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Re: Series of minor questions about OpenPGP 4
On Thu, Jan 29, 2009 at 8:37 PM, Jon Callas <jon@xxxxxxxxxx> wrote:
> On the contrary, I think you should start discussing things here and
> start writing drafts.
I don't believe I'm technically skilled enough for doing this. And I
must admit that I've borrowed some (of course not all) ideas here from
some threads I've found on the gnupg mailing lists. I've already
contacted the author (Christoph Mitterer) of that threads and I hope
he'll have a look at the currently ongoing discussion.
>>> might also want to require the critical bit to be set on those
>>> although that will impair interoperability.
>> What do you mean with this? Require it by the RFC?
> No, the critical bit means that you want an operation to be 100%
> correct or to fail. If there is any doubt in anyone's mind, you want
> the system to halt with an unrecoverable error.
Would you guys here, I mean Hal/Jon from PGP and David from gnupg
suggest, that I set critical bits on the subpackets I listed before?
Would your implementations (PGP/GnuPG) support this?
Would you (and of course the other list members) support the idea of
having the security critical subpackets REQUIRED per default by a
> Hal points out that this will mar interoperability.
We'll but that was the idea. An implementation that does not support
e.g. signature expiration should better fail at all.
>> What was the reason that the key expiration time was taken out of the
>> key itself (I think it was there before?)?
> Because in PGP 3, a number of attributes were moved to the self-sigs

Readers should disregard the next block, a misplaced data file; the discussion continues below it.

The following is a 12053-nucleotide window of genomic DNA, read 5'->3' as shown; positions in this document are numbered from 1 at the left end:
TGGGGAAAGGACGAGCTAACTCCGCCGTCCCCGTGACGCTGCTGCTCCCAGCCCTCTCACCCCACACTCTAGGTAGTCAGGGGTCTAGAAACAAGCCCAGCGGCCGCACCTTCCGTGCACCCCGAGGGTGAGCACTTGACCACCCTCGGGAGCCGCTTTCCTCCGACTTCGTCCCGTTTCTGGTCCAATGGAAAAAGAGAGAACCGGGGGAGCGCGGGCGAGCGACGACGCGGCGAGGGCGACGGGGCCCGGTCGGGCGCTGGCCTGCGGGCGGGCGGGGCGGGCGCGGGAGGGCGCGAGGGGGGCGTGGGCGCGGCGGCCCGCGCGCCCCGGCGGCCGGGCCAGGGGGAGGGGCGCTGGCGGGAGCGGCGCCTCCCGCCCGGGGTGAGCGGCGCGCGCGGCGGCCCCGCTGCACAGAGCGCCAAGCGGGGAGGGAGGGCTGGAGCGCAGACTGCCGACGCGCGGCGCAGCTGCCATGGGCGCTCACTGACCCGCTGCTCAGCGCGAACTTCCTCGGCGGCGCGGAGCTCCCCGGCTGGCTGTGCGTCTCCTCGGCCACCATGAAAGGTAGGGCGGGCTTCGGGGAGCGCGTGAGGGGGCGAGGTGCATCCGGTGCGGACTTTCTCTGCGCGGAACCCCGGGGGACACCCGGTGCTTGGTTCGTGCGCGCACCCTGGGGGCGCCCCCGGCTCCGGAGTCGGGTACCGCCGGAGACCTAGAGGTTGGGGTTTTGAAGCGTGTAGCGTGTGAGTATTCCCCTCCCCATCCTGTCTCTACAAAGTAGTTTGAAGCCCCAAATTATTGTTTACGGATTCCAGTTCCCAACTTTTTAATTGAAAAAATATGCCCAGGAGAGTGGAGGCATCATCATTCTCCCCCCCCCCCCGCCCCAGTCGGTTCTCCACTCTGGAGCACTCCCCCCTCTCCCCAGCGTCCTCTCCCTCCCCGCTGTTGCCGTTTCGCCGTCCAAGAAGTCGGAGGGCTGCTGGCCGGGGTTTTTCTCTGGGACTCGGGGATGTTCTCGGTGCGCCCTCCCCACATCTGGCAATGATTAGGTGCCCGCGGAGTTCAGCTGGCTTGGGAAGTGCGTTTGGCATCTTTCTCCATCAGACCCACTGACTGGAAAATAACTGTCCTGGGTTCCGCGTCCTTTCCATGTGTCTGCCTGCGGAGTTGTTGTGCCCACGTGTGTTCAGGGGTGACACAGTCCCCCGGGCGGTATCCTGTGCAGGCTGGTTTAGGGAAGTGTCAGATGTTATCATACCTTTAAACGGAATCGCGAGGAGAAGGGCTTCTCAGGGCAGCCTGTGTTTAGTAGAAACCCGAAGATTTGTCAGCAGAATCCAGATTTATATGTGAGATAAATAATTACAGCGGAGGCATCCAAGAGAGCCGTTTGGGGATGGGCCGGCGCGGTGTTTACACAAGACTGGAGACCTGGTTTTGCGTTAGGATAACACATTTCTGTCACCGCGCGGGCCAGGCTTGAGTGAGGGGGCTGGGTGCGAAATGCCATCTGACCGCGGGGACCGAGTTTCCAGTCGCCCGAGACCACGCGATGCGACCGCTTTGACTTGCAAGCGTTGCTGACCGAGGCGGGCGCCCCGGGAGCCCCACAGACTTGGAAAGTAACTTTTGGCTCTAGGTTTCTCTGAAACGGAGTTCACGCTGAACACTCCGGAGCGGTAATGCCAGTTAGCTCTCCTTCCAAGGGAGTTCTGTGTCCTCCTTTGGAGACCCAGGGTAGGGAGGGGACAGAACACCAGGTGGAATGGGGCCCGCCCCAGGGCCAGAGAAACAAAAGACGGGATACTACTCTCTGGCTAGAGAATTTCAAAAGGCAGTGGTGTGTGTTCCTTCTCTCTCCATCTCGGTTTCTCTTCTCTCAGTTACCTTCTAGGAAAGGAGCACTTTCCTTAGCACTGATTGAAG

> with the thought that you might have a key with different user ids and
> different features. For example, I might have a user id in which a
> cipher is allowed, and one in which it is not. You might also want to
> have different expirations on those user ids.
Well my idea is the following: We have the key expiration time, we
have the User ID self-signatures and we have signature expiration.
- If a user wants to just expire the key with one specific User ID, he
could either revoke the corresponding self-signature or set an
signature expiration time on it.
He could even re-set it later by creating a new self-signature.
- If all self-signatures (0x10-0x13 and 0x1F) are expired or revoked
it's basically the same as if the whole key expired/revoked.
So I think the key expiration flags somehow doubles that functionality
and to me it made more sense when it was part of the key itself and
thus kind of a promise that could not be changed later (e.g. by
issuing a new self-signature)
>> Well this would be great,.. I mean the current MAIN implementations of
>> OpenPGP are probably GnuPG and PGP. I think David and Werner who
>> represent GnuPG are reading this list and you, are you still at PGP
Great, so you can comment whether you'd support such changes as I
propose for the criticality of signature subpackets.